• The labels of any such products that contain 25 mg or more of caffeine per recommended serving disclose the specific quantity or quantitative range of caffeine per recommended serving, stated in milligrams per serving and/or in equivalent approximate cups of coffee; except that this requirement does not apply to products in which the only caffeine-containing ingredients consist of crude raw botanicals or botanical ingredients in which the caffeine is not more concentrated than in the source crude botanical.
  • The products are formulated and labeled in a manner to recommend a maximum of 200 mg of caffeine per serving not more often than every 3 to 4 hours.
  • The following or similar information is included on the label of any such product that contains caffeine in sufficient quantity to warrant such labeling:
    • Do not use if sensitive to caffeine.
    • Not recommended for use by children under 18 years of age.
    • Not recommended for use by pregnant or nursing women.
For purposes of this policy the following definitions apply:
  • “Caffeine” is a xanthine alkaloid with the chemical formula C8H10N4O2. Its systematic name is 1,3,7-trimethylxanthine or 3,7-dihydro-1,3,7-trimethyl-1H-purine-2,6-dione.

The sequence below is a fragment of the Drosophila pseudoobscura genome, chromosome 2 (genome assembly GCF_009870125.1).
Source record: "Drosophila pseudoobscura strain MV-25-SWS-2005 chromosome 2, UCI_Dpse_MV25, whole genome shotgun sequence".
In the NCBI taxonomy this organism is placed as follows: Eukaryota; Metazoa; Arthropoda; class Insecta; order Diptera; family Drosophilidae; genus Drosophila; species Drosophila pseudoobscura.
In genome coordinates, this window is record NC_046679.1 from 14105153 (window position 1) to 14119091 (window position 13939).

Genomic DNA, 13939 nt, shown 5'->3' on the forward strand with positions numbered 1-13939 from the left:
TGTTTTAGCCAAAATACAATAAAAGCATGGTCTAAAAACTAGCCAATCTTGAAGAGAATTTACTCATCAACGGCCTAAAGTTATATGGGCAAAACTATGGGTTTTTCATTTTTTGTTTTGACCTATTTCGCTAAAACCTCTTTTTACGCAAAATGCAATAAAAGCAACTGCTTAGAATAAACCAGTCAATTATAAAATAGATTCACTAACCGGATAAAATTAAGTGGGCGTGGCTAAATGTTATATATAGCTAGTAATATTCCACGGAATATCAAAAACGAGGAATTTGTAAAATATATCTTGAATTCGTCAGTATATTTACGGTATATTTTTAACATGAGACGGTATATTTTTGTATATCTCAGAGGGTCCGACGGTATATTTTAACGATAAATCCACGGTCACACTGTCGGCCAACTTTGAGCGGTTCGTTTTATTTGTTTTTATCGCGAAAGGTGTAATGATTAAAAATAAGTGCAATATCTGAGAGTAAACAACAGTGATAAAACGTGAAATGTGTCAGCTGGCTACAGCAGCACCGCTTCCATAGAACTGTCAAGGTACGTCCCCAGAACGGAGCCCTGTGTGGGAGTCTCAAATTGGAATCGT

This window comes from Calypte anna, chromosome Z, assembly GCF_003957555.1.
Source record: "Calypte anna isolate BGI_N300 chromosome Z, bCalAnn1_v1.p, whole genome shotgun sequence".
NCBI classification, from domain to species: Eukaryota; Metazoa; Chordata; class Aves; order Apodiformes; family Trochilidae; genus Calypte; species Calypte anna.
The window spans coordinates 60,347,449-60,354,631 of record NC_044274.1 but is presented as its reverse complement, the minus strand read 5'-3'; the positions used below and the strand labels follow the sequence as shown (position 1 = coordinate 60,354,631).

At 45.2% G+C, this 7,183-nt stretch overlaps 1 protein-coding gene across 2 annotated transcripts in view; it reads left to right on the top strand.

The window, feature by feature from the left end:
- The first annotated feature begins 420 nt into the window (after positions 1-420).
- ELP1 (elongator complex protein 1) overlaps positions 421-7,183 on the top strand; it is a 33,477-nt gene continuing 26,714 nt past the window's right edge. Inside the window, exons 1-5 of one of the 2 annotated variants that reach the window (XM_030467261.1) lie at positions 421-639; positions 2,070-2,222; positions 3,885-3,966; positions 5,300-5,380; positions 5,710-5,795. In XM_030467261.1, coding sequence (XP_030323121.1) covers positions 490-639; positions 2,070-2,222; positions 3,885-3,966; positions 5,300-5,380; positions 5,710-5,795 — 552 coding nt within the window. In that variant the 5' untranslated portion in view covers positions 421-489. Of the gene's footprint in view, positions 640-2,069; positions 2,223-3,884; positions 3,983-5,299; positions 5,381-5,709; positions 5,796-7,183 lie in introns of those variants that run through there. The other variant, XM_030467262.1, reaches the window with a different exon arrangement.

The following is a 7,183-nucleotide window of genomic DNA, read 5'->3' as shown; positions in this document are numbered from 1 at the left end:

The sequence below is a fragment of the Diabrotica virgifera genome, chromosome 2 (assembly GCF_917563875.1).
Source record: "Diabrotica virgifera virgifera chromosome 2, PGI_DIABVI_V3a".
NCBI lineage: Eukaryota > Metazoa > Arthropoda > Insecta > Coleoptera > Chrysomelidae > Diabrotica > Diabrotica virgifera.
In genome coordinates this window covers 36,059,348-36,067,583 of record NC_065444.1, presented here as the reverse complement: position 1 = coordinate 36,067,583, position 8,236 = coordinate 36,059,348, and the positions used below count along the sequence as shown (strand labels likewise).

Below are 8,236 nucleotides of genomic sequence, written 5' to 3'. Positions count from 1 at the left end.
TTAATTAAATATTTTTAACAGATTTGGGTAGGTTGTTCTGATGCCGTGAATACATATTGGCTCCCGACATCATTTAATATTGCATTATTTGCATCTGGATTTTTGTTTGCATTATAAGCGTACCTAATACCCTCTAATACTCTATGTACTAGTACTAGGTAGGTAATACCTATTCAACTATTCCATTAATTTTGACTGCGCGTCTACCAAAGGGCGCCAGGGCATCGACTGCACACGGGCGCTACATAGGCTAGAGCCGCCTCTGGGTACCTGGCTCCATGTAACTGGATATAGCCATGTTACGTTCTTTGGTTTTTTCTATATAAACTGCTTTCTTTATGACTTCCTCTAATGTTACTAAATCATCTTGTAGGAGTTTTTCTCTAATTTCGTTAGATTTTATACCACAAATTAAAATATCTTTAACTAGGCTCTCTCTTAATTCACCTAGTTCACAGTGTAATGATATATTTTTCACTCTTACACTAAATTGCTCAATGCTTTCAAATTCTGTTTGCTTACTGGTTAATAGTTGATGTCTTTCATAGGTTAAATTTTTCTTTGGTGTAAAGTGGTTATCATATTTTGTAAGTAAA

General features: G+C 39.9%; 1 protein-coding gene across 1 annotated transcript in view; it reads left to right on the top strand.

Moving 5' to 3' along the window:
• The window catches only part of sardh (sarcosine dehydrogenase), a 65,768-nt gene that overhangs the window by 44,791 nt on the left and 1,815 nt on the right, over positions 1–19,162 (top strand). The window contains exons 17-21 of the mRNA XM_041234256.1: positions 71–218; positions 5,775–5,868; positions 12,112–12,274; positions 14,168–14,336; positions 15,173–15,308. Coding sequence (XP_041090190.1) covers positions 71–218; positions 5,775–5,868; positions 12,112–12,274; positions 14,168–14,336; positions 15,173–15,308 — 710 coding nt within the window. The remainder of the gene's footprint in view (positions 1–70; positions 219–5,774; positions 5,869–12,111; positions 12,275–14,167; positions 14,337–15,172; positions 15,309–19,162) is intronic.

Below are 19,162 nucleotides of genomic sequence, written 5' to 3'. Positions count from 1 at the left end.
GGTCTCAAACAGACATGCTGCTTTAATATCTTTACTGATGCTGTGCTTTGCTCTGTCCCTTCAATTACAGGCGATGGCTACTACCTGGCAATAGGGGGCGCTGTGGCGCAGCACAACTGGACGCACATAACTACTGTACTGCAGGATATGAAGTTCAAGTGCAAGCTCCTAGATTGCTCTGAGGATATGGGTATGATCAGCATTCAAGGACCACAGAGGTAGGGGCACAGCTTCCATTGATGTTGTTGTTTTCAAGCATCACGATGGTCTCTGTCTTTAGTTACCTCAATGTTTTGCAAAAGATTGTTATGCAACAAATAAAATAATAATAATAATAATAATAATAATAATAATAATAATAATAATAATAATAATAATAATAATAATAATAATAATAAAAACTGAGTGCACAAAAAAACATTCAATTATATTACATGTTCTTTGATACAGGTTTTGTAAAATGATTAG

• “Added caffeine” means (1) caffeine that is a unique ingredient in a product’s formulation, irrespective of source (natural or synthetic) or form (pure caffeine; caffeine anhydrous; caffeine salts; caffeine compounds; etc.), or (2) the caffeine present in extracts of botanicals if the caffeine level is controlled or manipulated to a specific quantitative level or range that is higher than the naturally-occurring level.
In addition, for purposes of this policy the following clarification applies:
  • Caffeine is found in several plant species, including in coffee seed (Coffea spp.), tea leaf (Camellia sinensis), kola fruit (Cola spp.), guaraná fruit (Paullinia cupana), yerba mate leaf (Ilex paraguariensis), and cacao seed (Theobroma cacao). Some references use synonyms for the caffeine found in plants other than coffee fruit (e.g., “thein” or “theine” if in tea leaf; “guaranine” if in guaraná; “mateine” or “mateina” if in yerba mate; “methyltheobromine” if in cacao*; etc.). This policy applies to caffeine irrespective of the synonymous or systematic name used to identify it. *NOTE: Cacao also contains theobromine (C7H8N4O2), which is a non-caffeine alkaloid.

2. Pure Caffeine Sold at Retail (adopted March 2015)

Pure caffeine is not sold at retail (to consumers) in bulk form.

XIII. Use of Metals in Traditional Products (adopted July 2005, revised March 2009) Top of Page